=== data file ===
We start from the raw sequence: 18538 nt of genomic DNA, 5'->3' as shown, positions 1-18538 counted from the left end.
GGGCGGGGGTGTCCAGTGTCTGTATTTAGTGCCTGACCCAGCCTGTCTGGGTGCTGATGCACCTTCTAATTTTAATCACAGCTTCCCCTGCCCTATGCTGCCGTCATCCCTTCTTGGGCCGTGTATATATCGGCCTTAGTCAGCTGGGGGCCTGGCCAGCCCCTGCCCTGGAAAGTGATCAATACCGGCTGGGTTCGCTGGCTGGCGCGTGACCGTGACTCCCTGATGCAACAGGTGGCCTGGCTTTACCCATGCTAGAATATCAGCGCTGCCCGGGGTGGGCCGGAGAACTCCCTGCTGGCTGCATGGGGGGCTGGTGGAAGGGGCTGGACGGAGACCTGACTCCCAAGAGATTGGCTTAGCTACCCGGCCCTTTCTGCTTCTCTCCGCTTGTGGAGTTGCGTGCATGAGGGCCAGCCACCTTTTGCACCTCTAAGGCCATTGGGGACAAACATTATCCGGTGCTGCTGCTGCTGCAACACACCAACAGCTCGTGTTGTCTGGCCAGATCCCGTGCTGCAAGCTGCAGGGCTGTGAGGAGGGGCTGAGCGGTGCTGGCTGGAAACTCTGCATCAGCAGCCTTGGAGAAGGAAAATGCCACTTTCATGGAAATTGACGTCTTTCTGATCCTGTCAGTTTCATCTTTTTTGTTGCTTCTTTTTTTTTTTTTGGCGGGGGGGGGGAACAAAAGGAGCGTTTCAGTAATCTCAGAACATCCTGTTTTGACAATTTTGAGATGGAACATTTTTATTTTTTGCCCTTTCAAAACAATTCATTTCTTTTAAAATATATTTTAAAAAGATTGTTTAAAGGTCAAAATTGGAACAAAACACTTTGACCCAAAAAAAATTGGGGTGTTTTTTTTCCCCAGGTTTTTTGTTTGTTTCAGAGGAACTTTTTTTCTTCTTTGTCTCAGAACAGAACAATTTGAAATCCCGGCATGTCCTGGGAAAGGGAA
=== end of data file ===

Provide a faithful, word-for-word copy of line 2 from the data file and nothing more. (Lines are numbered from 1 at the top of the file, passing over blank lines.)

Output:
GGGCGGGGGTGTCCAGTGTCTGTATTTAGTGCCTGACCCAGCCTGTCTGGGTGCTGATGCACCTTCTAATTTTAATCACAGCTTCCCCTGCCCTATGCTGCCGTCATCCCTTCTTGGGCCGTGTATATATCGGCCTTAGTCAGCTGGGGGCCTGGCCAGCCCCTGCCCTGGAAAGTGATCAATACCGGCTGGGTTCGCTGGCTGGCGCGTGACCGTGACTCCCTGATGCAACAGGTGGCCTGGCTTTACCCATGCTAGAATATCAGCGCTGCCCGGGGTGGGCCGGAGAACTCCCTGCTGGCTGCATGGGGGGCTGGTGGAAGGGGCTGGACGGAGACCTGACTCCCAAGAGATTGGCTTAGCTACCCGGCCCTTTCTGCTTCTCTCCGCTTGTGGAGTTGCGTGCATGAGGGCCAGCCACCTTTTGCACCTCTAAGGCCATTGGGGACAAACATTATCCGGTGCTGCTGCTGCTGCAACACACCAACAGCTCGTGTTGTCTGGCCAGATCCCGTGCTGCAAGCTGCAGGGCTGTGAGGAGGGGCTGAGCGGTGCTGGCTGGAAACTCTGCATCAGCAGCCTTGGAGAAGGAAAATGCCACTTTCATGGAAATTGACGTCTTTCTGATCCTGTCAGTTTCATCTTTTTTGTTGCTTCTTTTTTTTTTTTTGGCGGGGGGGGGGAACAAAAGGAGCGTTTCAGTAATCTCAGAACATCCTGTTTTGACAATTTTGAGATGGAACATTTTTATTTTTTGCCCTTTCAAAACAATTCATTTCTTTTAAAATATATTTTAAAAAGATTGTTTAAAGGTCAAAATTGGAACAAAACACTTTGACCCAAAAAAAATTGGGGTGTTTTTTTTCCCCAGGTTTTTTGTTTGTTTCAGAGGAACTTTTTTTCTTCTTTGTCTCAGAACAGAACAATTTGAAATCCCGGCATGTCCTGGGAAAGGGAA